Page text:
The Guiding Patients program at GA-PCOM helps student with a "step-by-step" learning process in progressing from practice to real life experiences.
Ten years ago at Georgia Campus – Philadelphia College of Osteopathic Medicine (GA-PCOM), a business was born.
In Philadelphia, with a multitude of medical schools in close proximity, lay people serving as patient teaching associates were available to help teach PCOM students how to examine the male and female reproductive systems. Such a program did not exist in Georgia a decade ago.
With the support of H. William Craver III, DO, now the dean of the School of Osteopathic Medicine, Scott George, who participates in the administration of the Step 2 clinical skills segment of the United States Medical Licensing Examination, was summoned.
George recruited and trained the first cadre of “Guiding Patients” in the Southeast. These patients guided our medical students with instruction and feedback as the students actually practiced their skills on the body of the instructor. This happened ten years ago and continues each winter for second year DO students.
According to Dr. Michael Sampson, the Guiding Patients allow the students to take the next step from practice on pelvic simulation models to real life experiences.
“As associate dean for clinical integration, my team takes the student from the 'knowing why' they need to do the exam to 'knowing how' to do the exam, keeping in mind the whole person/patient focused medical concept," Sampson said.
The program takes place in GA-PCOM's newly renovated Simulation Center where two to three students are paired with a Guiding Patient. Faculty members are able to see and listen to the physical exams through computer monitoring and offer feedback following the exams.
“The Guiding Patients were so helpful and kind and have a wealth of information," said student Farrah Rink. "They are greatly skilled at putting students at ease.”
Nicholas Patel, also a second-year student, said, “I felt like I really learned the procedures.”
Karla Booker, MD, the Director of Women’s Health Education who serves as a faculty member for the Gwinnett Medical Center Family Medicine Residency Program and a guest lecturer for GA-PCOM, along with faculty member Renee Himmelbaum, DO ’13, a GA-PCOM grad who is working to establish a pediatric practice in Gwinnett, were two of the monitors.
“The facility itself is amazing, along with the quality of the Guiding Patients,” Booker said. “It’s exciting to be able to contribute to the future of medicine with these young minds by passing on the pearls of physical examination.”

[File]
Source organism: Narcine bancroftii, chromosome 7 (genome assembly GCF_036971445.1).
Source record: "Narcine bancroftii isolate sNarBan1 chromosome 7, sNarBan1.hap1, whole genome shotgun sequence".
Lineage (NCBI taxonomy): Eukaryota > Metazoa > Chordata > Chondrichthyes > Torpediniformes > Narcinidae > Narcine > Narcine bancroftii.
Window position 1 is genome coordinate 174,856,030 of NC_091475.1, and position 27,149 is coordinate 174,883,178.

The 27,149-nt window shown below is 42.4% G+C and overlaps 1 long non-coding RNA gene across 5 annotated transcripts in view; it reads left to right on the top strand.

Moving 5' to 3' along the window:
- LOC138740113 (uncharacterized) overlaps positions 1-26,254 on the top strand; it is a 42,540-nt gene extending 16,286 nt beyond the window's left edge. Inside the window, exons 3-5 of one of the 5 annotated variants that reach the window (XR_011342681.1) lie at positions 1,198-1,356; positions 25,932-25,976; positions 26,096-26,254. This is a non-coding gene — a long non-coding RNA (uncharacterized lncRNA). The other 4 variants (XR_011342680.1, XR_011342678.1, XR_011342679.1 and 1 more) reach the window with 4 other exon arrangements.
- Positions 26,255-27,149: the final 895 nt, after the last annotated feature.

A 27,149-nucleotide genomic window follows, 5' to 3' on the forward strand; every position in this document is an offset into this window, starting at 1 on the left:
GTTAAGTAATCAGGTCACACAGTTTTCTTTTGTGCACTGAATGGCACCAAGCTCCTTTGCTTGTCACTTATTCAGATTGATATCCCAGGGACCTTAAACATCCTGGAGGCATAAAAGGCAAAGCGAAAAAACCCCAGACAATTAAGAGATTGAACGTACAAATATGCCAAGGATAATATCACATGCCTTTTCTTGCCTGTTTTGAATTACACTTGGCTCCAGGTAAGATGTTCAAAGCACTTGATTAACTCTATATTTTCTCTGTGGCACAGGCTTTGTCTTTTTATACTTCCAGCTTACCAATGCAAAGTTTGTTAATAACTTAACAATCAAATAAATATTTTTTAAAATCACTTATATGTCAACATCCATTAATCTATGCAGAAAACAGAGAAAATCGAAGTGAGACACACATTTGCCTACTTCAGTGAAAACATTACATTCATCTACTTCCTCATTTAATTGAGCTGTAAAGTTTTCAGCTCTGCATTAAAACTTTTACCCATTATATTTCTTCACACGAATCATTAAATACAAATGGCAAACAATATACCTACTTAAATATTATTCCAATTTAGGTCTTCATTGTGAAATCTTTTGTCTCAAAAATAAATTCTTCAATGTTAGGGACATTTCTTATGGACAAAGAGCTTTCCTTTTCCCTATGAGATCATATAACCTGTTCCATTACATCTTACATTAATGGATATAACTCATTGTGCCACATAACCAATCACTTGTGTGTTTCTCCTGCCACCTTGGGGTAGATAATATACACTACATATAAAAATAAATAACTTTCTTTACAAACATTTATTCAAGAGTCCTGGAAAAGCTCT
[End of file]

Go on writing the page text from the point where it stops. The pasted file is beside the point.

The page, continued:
“You never forget your Guiding Patient,"said Himmelbaum, thinking back to her time at GA-PCOM. "It will stick in the minds of students forever."
“The program enables a student to learn step-by-step while being instructed by the patient who is very familiar with the procedures," said Dr. Ali Moradi, Director of Primary Care Skills for GA-PCOM. "The Guiding Patients not only teach the mechanical aspect of the exams, but also put a great emphasis on the patient-centered approach. These same skills apply to any type of exam, not just intimate exams. An emphasis must be placed on how our students communicate with patients.”
Other faculty members who participate in the program include Gary Freed, DO, (pediatrics) and Darren Wannamaker, DO (internal medicine).
With more than 30 medical schools in the Southeast now on the Clinical Skills USA client roster, George said, “I owe a great deal of thanks to PCOM for introducing the same method of training to Georgia as Philadelphia schools had experienced.”
Georgia Campus – Philadelphia College of Osteopathic Medicine (GA-PCOM) is a private, not-for-profit branch campus of the fully accredited Philadelphia College of Osteopathic Medicine, a multi-program institution of educational excellence founded in 1899. GA-PCOM offers the doctor of osteopathic medicine degree, the doctor of pharmacy degree, as well as graduate degrees in biomedical sciences and physician assistant studies. The campus, located in Suwanee, Georgia, is also home to the Georgia Osteopathic Care Center, an osteopathic manipulative medicine clinic, which is open to the public by appointment. For more information, visit www.pcom.edu or call 678-225-7500.
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